Silicone Hydrogel Support Structures that Mimic Tissue Vasculature for Cell Culturing

Researchers at the National Cancer Institute developed silicone hydrogel support structures that mimic tissue vasculature (e.g., capillary bed) with high oxygen diffusivity. Photolithographic methods are used to construct mimetic silicone hydrogel pillars that have, for example, a 20:1 height to diameter ratio. Advantageously, these mimetic silicone hydrogels diffuse oxygen from the bottom chamber to the cells cultured on the surface at near physiological rates (60 times that of water).

Device for selectively removing cells from a biological sample

A variety of techniques have been used to isolate specific cells or cell populations from a histological sample under direct microscopic visualization.  Techniques that involve manual or micro-manipulation devices to isolate individual cells based upon visible characteristics and/or immunological staining are labor intensive and can require an extended amount of time.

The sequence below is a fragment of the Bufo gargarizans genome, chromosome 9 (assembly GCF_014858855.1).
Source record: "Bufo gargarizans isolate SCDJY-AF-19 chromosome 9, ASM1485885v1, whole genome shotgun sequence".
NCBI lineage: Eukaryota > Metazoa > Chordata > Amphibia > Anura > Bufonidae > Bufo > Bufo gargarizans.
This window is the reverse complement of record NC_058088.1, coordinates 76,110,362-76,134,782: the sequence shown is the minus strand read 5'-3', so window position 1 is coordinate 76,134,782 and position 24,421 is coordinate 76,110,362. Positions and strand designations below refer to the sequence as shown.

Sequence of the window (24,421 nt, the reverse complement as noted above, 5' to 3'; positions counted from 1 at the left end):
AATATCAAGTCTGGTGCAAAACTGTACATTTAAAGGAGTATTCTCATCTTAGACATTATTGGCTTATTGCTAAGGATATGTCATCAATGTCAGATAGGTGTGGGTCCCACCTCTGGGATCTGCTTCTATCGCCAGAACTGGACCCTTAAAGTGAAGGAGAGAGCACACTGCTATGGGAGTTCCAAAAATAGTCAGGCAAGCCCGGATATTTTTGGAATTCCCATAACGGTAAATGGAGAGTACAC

Zirconium-89 PET Imaging Agent for Cancer

Researchers at the NCI Radiation Oncology Branch  and NIH CIT Center for Molecular Modeling developed a tetrahydroxamate chelation technology that provides a more-stable Zr-89 complex as an immuno-PET cancer imaging agent. In either the linear or the macrocyclic form, the tetrahydroxamate complexes exhibit greater stability as chelating agents compared to Zr-89 complexed to the siderophore desferrioxamine B (DFB), a trihydroxamate, which represents the current s